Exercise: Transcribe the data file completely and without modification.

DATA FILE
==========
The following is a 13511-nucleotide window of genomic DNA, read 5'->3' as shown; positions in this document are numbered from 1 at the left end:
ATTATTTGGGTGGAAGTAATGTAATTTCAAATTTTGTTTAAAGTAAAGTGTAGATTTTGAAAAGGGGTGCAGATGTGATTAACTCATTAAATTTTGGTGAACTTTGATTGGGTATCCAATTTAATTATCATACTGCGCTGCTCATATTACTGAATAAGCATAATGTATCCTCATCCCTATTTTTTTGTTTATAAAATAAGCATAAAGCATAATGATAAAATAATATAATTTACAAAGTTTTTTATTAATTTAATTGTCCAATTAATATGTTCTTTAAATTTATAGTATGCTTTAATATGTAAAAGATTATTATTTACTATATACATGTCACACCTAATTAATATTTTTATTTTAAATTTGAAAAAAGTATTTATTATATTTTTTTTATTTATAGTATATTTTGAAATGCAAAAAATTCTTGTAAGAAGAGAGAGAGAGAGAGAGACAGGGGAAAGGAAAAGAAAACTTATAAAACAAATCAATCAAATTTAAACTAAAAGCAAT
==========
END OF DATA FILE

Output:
The following is a 13511-nucleotide window of genomic DNA, read 5'->3' as shown; positions in this document are numbered from 1 at the left end:
ATTATTTGGGTGGAAGTAATGTAATTTCAAATTTTGTTTAAAGTAAAGTGTAGATTTTGAAAAGGGGTGCAGATGTGATTAACTCATTAAATTTTGGTGAACTTTGATTGGGTATCCAATTTAATTATCATACTGCGCTGCTCATATTACTGAATAAGCATAATGTATCCTCATCCCTATTTTTTTGTTTATAAAATAAGCATAAAGCATAATGATAAAATAATATAATTTACAAAGTTTTTTATTAATTTAATTGTCCAATTAATATGTTCTTTAAATTTATAGTATGCTTTAATATGTAAAAGATTATTATTTACTATATACATGTCACACCTAATTAATATTTTTATTTTAAATTTGAAAAAAGTATTTATTATATTTTTTTTATTTATAGTATATTTTGAAATGCAAAAAATTCTTGTAAGAAGAGAGAGAGAGAGAGAGACAGGGGAAAGGAAAAGAAAACTTATAAAACAAATCAATCAAATTTAAACTAAAAGCAAT